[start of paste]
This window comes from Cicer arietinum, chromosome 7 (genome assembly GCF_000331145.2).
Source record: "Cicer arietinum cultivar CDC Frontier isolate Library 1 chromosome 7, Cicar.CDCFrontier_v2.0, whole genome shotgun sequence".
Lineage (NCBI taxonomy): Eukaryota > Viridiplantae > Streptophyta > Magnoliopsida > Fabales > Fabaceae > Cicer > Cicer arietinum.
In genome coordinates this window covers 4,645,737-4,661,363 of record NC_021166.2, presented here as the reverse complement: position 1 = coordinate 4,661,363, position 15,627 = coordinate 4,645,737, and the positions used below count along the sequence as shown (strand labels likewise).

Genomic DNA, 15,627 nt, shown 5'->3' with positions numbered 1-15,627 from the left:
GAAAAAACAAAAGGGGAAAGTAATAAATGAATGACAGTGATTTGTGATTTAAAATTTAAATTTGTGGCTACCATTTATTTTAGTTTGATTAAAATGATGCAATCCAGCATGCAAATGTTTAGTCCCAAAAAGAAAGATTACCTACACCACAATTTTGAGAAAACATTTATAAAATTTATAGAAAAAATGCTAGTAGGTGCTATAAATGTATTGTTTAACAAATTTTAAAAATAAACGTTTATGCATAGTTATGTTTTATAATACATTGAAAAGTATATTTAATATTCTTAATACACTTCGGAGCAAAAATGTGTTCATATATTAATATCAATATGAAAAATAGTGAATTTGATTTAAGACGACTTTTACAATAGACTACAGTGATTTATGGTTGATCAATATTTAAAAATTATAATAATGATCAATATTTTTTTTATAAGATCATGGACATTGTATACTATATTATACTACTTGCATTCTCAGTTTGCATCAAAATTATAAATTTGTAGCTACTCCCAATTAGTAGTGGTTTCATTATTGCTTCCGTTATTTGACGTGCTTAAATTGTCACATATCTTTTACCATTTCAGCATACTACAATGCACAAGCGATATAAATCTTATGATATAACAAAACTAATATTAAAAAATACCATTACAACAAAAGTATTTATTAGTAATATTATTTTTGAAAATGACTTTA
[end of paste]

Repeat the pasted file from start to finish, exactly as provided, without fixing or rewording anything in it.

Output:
This window comes from Cicer arietinum, chromosome 7 (genome assembly GCF_000331145.2).
Source record: "Cicer arietinum cultivar CDC Frontier isolate Library 1 chromosome 7, Cicar.CDCFrontier_v2.0, whole genome shotgun sequence".
Lineage (NCBI taxonomy): Eukaryota > Viridiplantae > Streptophyta > Magnoliopsida > Fabales > Fabaceae > Cicer > Cicer arietinum.
In genome coordinates this window covers 4,645,737-4,661,363 of record NC_021166.2, presented here as the reverse complement: position 1 = coordinate 4,661,363, position 15,627 = coordinate 4,645,737, and the positions used below count along the sequence as shown (strand labels likewise).

Genomic DNA, 15,627 nt, shown 5'->3' with positions numbered 1-15,627 from the left:
GAAAAAACAAAAGGGGAAAGTAATAAATGAATGACAGTGATTTGTGATTTAAAATTTAAATTTGTGGCTACCATTTATTTTAGTTTGATTAAAATGATGCAATCCAGCATGCAAATGTTTAGTCCCAAAAAGAAAGATTACCTACACCACAATTTTGAGAAAACATTTATAAAATTTATAGAAAAAATGCTAGTAGGTGCTATAAATGTATTGTTTAACAAATTTTAAAAATAAACGTTTATGCATAGTTATGTTTTATAATACATTGAAAAGTATATTTAATATTCTTAATACACTTCGGAGCAAAAATGTGTTCATATATTAATATCAATATGAAAAATAGTGAATTTGATTTAAGACGACTTTTACAATAGACTACAGTGATTTATGGTTGATCAATATTTAAAAATTATAATAATGATCAATATTTTTTTTATAAGATCATGGACATTGTATACTATATTATACTACTTGCATTCTCAGTTTGCATCAAAATTATAAATTTGTAGCTACTCCCAATTAGTAGTGGTTTCATTATTGCTTCCGTTATTTGACGTGCTTAAATTGTCACATATCTTTTACCATTTCAGCATACTACAATGCACAAGCGATATAAATCTTATGATATAACAAAACTAATATTAAAAAATACCATTACAACAAAAGTATTTATTAGTAATATTATTTTTGAAAATGACTTTA